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Living in Rome

Bramante’s perfect proportions

Hidden in the small cloister of St Pietro in Montorio on the Janiculum hill, Bramante’s Tempietto (little temple) is considered as the High-Renaissance masterpiece encompassing all the ideals and ideas of the time. Today, it is overshadowed by the many majestic churches and buildings in the city, but when newly built in 1502, it was much admired by the many artists who worked on the construction of Rome. They used it as an architectural model and reference point all the way to the Baroque age. Looking at the temple, one can see for instance, how it inspired Bernini’s colonnade at St Peter’s square. Where Bramante had columns intimately encircling the temple, Bernini opened them on to the outside as a way of inviting the souls into what was seen as the greatest church. Where Bramante built a temple with human dimensions, Bernini expressed all the excesses of the Baroque age. Yet Bernini’s idea of a series of columns surmounted by a balustrade is close to Bramante’s design.

Bramantes Tempietto at San Pietro in Montorio

The small Tempietto seems surprisingly out of proportion for the church’s courtyard, probably because the latter was added later. In his original design, Bramante had planned a circular cloister to reflect the design of the temple, but this was not completed. The church itself was commissioned towards the end of the 15th century by King Ferdinand and Queen Isabella of Spain to replace an earlier Middle Age church built to mark the spot where Peter’s crucifixion was believed to have taken place. It was consecrated in 1500 under Pope Alexander VI (Borgia). The Tempietto was added to commemorate St Peter’s  martyr.

Donato Bramante was the artist and architect who brought the Renaissance to Rome at the turn of the 16th century.  A contemporary of Leonardo da Vinci, he was originally from the central Marche region, but went to Milan in 1474 at the age of 30, to work for the Duke of Milan Ludovico Sforza. Ludovico il Moro, as he was also called, was a great patron, surrounding himself with the best artists and musicians of the time. He was the one who commissioned Leonardo da Vinci to paint his famous fresco of the Last Supper in the church of Santa Maria delle Grazie. At the same time, Bramante worked on the design of the church’s cloister. However, he caught the Duke’s attention with his trompe-l’oeil prospective, one of the first in the history of art, in the tiny church of Santa Maria presso San Satiro near the piazza del Duomo. The church was too narrow to add an abside, so Bramante created a false one through a painted prospective, which gives the illusion of a depth of about six to eight metres, instead of one metre as it actually is.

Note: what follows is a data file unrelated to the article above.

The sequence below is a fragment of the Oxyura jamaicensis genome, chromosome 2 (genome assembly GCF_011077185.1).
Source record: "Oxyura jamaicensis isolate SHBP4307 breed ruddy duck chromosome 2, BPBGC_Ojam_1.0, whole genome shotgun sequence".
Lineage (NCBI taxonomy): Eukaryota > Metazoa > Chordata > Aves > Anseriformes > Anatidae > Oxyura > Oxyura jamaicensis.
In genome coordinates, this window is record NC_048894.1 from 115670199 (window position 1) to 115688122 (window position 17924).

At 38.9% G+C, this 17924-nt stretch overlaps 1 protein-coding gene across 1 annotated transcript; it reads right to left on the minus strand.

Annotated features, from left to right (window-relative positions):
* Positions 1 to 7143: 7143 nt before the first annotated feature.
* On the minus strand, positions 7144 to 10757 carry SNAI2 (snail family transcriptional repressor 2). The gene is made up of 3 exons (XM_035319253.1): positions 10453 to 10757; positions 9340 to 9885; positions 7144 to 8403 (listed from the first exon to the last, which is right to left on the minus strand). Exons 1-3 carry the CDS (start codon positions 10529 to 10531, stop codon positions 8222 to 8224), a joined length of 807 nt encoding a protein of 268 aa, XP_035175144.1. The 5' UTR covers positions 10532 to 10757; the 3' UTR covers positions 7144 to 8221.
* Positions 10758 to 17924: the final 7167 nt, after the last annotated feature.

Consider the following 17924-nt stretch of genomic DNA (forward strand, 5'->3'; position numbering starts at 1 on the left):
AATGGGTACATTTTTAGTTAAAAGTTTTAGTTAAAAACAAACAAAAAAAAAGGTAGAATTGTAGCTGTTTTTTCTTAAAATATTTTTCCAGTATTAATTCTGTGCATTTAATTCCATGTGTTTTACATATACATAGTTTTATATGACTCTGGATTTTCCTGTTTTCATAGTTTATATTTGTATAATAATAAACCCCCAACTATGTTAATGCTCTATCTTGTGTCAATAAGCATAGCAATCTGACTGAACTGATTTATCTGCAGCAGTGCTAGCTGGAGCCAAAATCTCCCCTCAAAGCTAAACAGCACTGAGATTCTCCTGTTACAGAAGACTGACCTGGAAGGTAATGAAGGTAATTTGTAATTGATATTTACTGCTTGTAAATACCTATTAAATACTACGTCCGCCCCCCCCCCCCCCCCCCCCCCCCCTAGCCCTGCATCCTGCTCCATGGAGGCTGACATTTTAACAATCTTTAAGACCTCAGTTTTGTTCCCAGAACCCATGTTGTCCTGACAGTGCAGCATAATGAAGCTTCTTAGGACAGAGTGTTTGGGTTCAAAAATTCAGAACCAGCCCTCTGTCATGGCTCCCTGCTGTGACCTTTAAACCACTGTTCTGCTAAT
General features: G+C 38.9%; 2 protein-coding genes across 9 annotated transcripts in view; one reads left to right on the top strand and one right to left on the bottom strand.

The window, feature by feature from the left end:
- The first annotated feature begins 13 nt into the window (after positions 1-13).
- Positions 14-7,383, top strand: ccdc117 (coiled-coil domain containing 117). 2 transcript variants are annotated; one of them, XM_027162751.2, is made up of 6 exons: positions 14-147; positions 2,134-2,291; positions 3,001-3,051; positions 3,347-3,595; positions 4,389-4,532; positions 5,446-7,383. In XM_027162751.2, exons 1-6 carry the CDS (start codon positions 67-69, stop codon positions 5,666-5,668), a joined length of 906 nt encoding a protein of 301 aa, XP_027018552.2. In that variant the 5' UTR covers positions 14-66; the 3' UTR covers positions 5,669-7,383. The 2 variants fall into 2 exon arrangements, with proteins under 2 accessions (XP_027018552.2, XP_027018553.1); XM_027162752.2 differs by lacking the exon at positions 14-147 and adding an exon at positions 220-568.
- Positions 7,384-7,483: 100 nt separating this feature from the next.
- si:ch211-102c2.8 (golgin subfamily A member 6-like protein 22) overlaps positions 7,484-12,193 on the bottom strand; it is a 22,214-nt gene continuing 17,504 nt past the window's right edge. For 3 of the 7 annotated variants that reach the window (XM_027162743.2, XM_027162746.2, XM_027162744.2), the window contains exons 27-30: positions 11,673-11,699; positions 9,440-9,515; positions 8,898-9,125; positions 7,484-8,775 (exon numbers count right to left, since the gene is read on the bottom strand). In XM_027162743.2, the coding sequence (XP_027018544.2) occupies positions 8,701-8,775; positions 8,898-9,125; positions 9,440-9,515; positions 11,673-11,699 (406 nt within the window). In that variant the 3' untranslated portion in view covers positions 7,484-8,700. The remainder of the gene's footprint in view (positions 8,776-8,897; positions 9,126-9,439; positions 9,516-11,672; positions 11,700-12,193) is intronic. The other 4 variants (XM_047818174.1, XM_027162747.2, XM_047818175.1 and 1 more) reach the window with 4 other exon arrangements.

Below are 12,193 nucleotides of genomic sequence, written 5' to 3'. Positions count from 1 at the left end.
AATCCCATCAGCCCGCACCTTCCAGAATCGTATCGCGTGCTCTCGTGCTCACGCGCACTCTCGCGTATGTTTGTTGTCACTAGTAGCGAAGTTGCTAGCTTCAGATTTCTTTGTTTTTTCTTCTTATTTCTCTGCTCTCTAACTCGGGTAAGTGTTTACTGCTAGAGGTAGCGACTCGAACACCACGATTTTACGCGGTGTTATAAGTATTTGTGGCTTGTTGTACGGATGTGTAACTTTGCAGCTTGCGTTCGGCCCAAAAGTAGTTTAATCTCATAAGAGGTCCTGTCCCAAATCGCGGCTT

On his arrival in Rome, Bramante was quickly noticed by Cardinal Giuliano della Rovere, future Pope Julius II, who upon his election in 1503, was to appoint him chief architect at the Vatican. In that position, Bramante worked closely with his protégé Raffaello on the new rooms and wing in the Apostolic Palace, while his rival Michelangelo started working on the Sistine chapel. He was replaced by Antonio da Sangallo on his death in 1514. Although he was also an accomplished painter, Bramante is remembered mainly as an architect.

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